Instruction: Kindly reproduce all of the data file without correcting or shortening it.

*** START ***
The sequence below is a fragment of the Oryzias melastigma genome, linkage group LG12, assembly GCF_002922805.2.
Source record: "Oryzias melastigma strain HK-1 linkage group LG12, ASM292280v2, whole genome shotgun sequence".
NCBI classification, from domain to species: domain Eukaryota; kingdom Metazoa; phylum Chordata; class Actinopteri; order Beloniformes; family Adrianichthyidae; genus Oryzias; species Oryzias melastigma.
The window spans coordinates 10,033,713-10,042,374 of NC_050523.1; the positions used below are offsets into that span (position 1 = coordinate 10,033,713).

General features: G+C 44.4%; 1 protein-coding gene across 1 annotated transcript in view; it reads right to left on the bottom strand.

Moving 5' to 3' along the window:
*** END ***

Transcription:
The sequence below is a fragment of the Oryzias melastigma genome, linkage group LG12, assembly GCF_002922805.2.
Source record: "Oryzias melastigma strain HK-1 linkage group LG12, ASM292280v2, whole genome shotgun sequence".
NCBI classification, from domain to species: domain Eukaryota; kingdom Metazoa; phylum Chordata; class Actinopteri; order Beloniformes; family Adrianichthyidae; genus Oryzias; species Oryzias melastigma.
The window spans coordinates 10,033,713-10,042,374 of NC_050523.1; the positions used below are offsets into that span (position 1 = coordinate 10,033,713).

General features: G+C 44.4%; 1 protein-coding gene across 1 annotated transcript in view; it reads right to left on the bottom strand.

Moving 5' to 3' along the window: